The Ashgabat Gazette Issue 62


--Monday, 04 October 99--
Golya told me that the newest wrinkle is a requirement for anyone requesting an official document is to recite the Turkmen equivalent of the "Pledge of Allegiance" before they can get a copy of a birth certificate, etc. No recitation, no birth certificate. I guess that this is some form of "nation building."

A while ago Gulnara came to me with a question about a budget in the Health Ministry. She said that the budget was for 300 billion manat but that after nine months revenues were 35 billion manat and expenditures were 30 billion manat and she was wondering how such a budget could be prepared. I told her that it was possible that a capital project might have been included in the budget. She said she would inquire into it and today she confirmed that there was a $28 million hospital which would be constructed and financed with a loan about from some Persian Gulf emirate. So the operating budget has a hidden capital project.

Geldey came over. I made a cheese omelet (a word not in my Langenscheidt) while Geldey stared at the Russian-dubbed Spanish soap opera on TV. He seems transfixed by it while I can't figure out what is going on. Mostly, people meet in groups, mostly in homes, and mostly talk. How can this be interesting? The homes are big and well-furnished and everyone dresses well but there must be more than this.

Shokrat called and asked to bring over his uncle/friend Toolee to show him my apartment. It must be opulent by Turkmen standards but middle class people in the States wouldn't accept this furniture as a gift. I guess when you have next to nothing, something, anything can seem like everything.


--Tuesday, 05 October 99--
Eleonora showed up this morning with three very pretty, very thorny, very red roses for me and I asked why. She said that it was my birthday and I said that Friday coming is the day. She said that Tanya was sure that it was today. I ended up showing my passport and Tanya admitted her mistake -- though not sure how she made it. I accepted the flowers gingerly, flattered that Eleonora put herself out so.

Ed and I went to have our respective hairs cut (I had Eleonora write my instructions down so I could give it to the barber) and then we met Paul at Hazar for lunch.

I got together with Asat tonight. I met him near his home at 7 PM and we walked to the Iceberg Cafe talking all the way. I made him tell me the Russian for the English words I told him. We got to the cafe which was crowded as usual and Asat asked two men who were seated at a table for four if we could use the other seats. They kindly agreed and one guy even moved from across the table from his friend to beside so Asat and I could sit beside each other.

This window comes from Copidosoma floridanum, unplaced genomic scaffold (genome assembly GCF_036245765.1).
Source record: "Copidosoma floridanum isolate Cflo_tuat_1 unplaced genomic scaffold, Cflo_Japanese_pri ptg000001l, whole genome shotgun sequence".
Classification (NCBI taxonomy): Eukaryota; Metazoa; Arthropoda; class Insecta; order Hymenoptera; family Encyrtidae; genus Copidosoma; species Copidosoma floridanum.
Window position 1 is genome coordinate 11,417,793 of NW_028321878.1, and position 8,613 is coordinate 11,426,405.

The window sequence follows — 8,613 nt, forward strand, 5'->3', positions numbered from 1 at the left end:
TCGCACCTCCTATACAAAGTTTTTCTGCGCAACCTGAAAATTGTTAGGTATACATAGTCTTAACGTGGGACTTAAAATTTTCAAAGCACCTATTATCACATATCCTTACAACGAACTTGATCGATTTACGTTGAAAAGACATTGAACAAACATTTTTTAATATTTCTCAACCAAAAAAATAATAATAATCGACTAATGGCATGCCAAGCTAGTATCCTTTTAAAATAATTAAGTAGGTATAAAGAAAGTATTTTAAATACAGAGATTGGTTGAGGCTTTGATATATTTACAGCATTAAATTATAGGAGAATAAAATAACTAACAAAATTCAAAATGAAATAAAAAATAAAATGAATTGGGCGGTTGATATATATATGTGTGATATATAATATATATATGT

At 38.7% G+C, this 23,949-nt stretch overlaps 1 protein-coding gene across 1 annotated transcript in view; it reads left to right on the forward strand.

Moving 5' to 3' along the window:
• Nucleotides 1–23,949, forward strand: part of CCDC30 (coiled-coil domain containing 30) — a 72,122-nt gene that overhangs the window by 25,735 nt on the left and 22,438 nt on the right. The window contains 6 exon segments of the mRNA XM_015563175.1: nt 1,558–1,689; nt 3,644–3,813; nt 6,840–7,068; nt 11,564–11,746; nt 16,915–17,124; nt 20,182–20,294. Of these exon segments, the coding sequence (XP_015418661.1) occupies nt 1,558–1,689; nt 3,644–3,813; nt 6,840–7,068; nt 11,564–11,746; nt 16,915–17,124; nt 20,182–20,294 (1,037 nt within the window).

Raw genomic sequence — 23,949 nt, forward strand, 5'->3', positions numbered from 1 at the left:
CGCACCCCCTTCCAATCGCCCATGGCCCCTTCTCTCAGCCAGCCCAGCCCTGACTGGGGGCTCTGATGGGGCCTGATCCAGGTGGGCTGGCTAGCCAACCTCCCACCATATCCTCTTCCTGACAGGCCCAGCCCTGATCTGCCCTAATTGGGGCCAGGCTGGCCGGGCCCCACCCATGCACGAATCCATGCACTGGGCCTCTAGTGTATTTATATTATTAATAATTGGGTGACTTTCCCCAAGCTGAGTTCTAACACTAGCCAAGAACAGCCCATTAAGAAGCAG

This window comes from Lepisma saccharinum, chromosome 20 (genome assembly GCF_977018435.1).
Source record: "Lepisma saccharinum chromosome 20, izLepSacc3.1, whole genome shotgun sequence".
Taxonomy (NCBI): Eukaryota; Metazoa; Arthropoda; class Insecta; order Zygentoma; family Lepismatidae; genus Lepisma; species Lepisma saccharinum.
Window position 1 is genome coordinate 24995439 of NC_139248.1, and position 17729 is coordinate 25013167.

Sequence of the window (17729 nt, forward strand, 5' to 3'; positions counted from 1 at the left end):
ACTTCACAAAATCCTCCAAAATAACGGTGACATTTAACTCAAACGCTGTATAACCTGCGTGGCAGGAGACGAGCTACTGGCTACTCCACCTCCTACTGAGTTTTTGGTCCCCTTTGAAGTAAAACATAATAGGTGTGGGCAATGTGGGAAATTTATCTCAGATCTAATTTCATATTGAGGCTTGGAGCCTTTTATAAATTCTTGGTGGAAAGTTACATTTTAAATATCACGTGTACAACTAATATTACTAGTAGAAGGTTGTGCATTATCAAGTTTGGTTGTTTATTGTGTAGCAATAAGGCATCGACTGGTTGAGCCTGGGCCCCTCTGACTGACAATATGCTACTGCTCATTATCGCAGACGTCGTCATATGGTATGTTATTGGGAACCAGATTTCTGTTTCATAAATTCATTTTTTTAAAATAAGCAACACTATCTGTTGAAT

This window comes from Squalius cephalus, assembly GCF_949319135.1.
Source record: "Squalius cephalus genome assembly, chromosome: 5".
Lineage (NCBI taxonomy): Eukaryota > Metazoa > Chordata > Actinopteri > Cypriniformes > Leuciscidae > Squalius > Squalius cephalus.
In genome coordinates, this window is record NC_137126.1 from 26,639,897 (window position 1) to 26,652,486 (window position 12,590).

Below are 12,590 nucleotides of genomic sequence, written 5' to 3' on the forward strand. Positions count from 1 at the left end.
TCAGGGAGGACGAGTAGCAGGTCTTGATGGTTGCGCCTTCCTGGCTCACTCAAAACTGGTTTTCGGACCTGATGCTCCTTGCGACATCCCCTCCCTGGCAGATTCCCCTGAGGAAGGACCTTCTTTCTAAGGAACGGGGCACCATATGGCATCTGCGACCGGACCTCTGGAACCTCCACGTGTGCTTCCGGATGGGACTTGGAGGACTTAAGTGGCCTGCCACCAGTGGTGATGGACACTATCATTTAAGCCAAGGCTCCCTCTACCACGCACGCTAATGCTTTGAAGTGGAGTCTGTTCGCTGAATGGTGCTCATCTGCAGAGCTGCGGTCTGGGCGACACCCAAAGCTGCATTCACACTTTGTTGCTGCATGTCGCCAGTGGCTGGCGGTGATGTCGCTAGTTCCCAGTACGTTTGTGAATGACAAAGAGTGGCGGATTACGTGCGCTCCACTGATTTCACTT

We continued to exchange vocabulary and one of the other guys made comments to Asat about our conversation. What fascinated me was that I asked Asat for the Russian words for some obvious things such as my cheek. He was stumped by the question and asked the other guys who provided the answer. Could it be that Asat is fundamentally a Turkmen speaker who is trying to learn English through an only partially-known Russian?

While we were talking, a young man walked over to us and said that he had heard me across the cafe and was trying to meet other Americans. He looked at Asat and asked him if they had met before but Asat didn't think so. The American was Jim Balta and was a recent arrival to the Peace Corps. I introduced him to Asat and we chatted. I gave him my personal card and told him that my web page had the Ashgabat Gazette which he might find interesting. He tilted his head back, took a step to the rear, looked at me and said, "Is that you?" I said it was and he told me that he had learned everything he knew about Turkmenistan from reading my Gazette. (God help this man!) In awe, he shook my hand. I said I was glad that my web page was useful to him. He went on and on about the time he had spent reading my web pages. I was quite flattered.

Sadat, who was sitting with Jim, also stopped by our table. He used to work at the Central Bank as a translator but is now working for the Peace Corps and seems quite happy with it. His English seems more relaxed and faster as well. And he looks as good as ever.

Above, James, a Peace Corps volunteer, and Sadat, a Peace Corps staff member, express international solidarity.

I suggested to Asat that we go over and join the Peace Corps people which we did. We met Rob, June and Jim (again). The conversation was pleasant and interesting. It was interesting to talk to new arrivals and hear their perspectives and experiences. Jim said that he would call Asat tomorrow and they will practice Russian and English with each other. I hope they do.

No water when I got home. A real bummer as I was looking forward to a shower before I went to bed.


--Wednesday, 06 October 99--
Today was Remembrance Day and a national holiday. It commemorates the great earthquake that leveled Ashgabat 51 years ago. The staff had today off but I had to work in order to get paid. I wrote an evaluation of an RFP for hardware and software all day.

Shokrat and Asat come over for more Russian/English study. What became apparent was that Asat speaks very poor Russian! Shokrat corrected him frequently and Asat agreed with the corrections. This explains why I had such trouble learning Russian from him.

Delara, my former translator, called and invited me to dinner with her family and Bhamey and wife on Thursday night. I accepted because Delara is a delightful person and this was one more opportunity to experience a Turkmen household.

A Virtual Tour of Turkmenistan
© 1998-99 Joe Kelley

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